post #21 of 26
Another vote here for the Bridge or the earlier Karma. The Karma will handle everything you'll encounter in the NE except true ice, is amazingly versatile, and carves up a storm. It's my daily driver here in Michigan.
post #22 of 26
Thread Starter 
The Karma, and the Bridge especially seem to be a bit on the wider waist end, especially for the NE no? 91mm seems like quite a bit...but I defer to your expertise.
post #23 of 26
freeski919 is right.  that's boot money.  why are boots so important?  the skis only do what the feet tell them to do.  when the boot is a poor translator you have problems.  the fit for the boot, ideally, is so precise that when the foot makes the slightest movement it's immediately translated to the ski.

a lot of people hunt for equipment improvements (what I mean to say it that the thinking is that if I get really good stuff it will make me a better skier) ... if that's the case boots win hands down.

the skis come next ... find something that fits you (length + stiffness).  the stuff all the guys have mentioned about different skis ... it's pennies on the dollar.  the average intermediate skier can't feel the nuance of difference between all of that stuff but you will notice you have way more control with a well-fitting boot.

beware ... boots that fit well are usually ONLY comfortable when sliding downhill. 

oh, and epic, I owe you a beer for the laugh you gave me!  nicely done.

good luck, akiss20!
post #24 of 26
Well I have skied in powder in the east much much  deeper then shin deep, so I think if you want to ski in conditions like that you are going to want a wider ski then you might think you need.  Also for the trips out west a wider ski would be nice =P  For you I would go with anything from 85mm to 100mm waisted ski. Dont let the width scare you. Wide skis preform superbly well on groomers as well as deep snow. The skis you mentioned seem okay but I really recommend going bigger then 70mm. Some skis you might consider are: Volkl Bridge 92mm, Line Prophet 90 90mm, and the K2 Extreme 85mm is a great all mountain ski too. Now I know all these skis are twintips. However even if you never go near a terrain park they are still just phenomenal skis, and I think for the kind of skiing you want to do "tight east coast trees and pow" they are perfect. They will have plenty of float and will be quick and snappy off piste or on piste, as twin tips generally ski short.  In my opinion Twintips are so much more versatile and look way cooler then traditional Alpine skis. Anyway if you are on a budget of 400 you can probably find the skis I mention for around that. I think the Extreme is 470$  and the P90 at Al's Ski barn is $430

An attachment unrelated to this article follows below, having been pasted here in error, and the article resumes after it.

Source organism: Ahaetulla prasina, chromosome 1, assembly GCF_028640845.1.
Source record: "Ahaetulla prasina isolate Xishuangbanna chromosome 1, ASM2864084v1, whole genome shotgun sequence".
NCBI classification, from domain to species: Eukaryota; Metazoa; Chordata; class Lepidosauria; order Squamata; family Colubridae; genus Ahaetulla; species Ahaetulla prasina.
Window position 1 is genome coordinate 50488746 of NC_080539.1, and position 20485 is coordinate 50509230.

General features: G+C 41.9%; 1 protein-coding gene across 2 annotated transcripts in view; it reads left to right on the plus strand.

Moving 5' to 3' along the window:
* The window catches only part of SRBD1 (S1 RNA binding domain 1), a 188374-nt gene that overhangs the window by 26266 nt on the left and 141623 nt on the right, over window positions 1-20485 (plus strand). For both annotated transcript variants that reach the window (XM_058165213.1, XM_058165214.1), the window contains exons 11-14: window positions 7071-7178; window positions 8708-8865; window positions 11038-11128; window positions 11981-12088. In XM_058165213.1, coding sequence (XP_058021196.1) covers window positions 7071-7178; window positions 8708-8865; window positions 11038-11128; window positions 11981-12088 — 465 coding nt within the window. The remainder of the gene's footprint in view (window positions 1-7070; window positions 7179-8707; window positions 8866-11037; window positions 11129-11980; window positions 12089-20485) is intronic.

here are the links

K2 Extreme
http://www.evogear.com/skis/k2-extreme-2010.aspx?utm_source=googlebase&utm_medium=shoppingengine&utm_campaign=googlebase

Line P90
http://www.untracked.com/p2620c11b88lr-Froogle-09_line_prophet_90_allmountain_freeride_skis.html

great deal on Volkl Bridges only 450$
http://www.untracked.com/p2658c44b53lr-Froogle-09_volkl_bridge_twin_tip_freeride_skis.html

oh P.S. I own Prophet 90s and I love them they are so quick in the trees yet they are just amazing on groomers. They carve like a dream.

Good luck hope you find somthing so you can get out and rip some deep pow!!!
post #25 of 26
 honestly to those who say skiing at in the east is all groomers should really change your resorts or mind set. the groomers always have the icest FING snow on them. Everywhere else you can find soft snow\ even powder.

 I have had untracked turns nearly everyday at Stowe.

Just saying first thing I do to anyone on carvers take them in the woods.......because groomers are pretty freaking icey around here. and Ice well sucks.
post #26 of 26
Thread Starter 
Thanks for the further recommendations. I demoed some skis at sugarbush, including a nordica 85mm waist, but ultimately went with the monster 78s (bought from MikeC here!). I really liked them, and they handled well enough in the glades for what I was doing. Boots will come soon enough, but I already had a pair that works pretty well and wanted to get the point where I could hop on a bus and actually go skiing. New boots are good, but being able to practice more easily is even better!

Thanks all!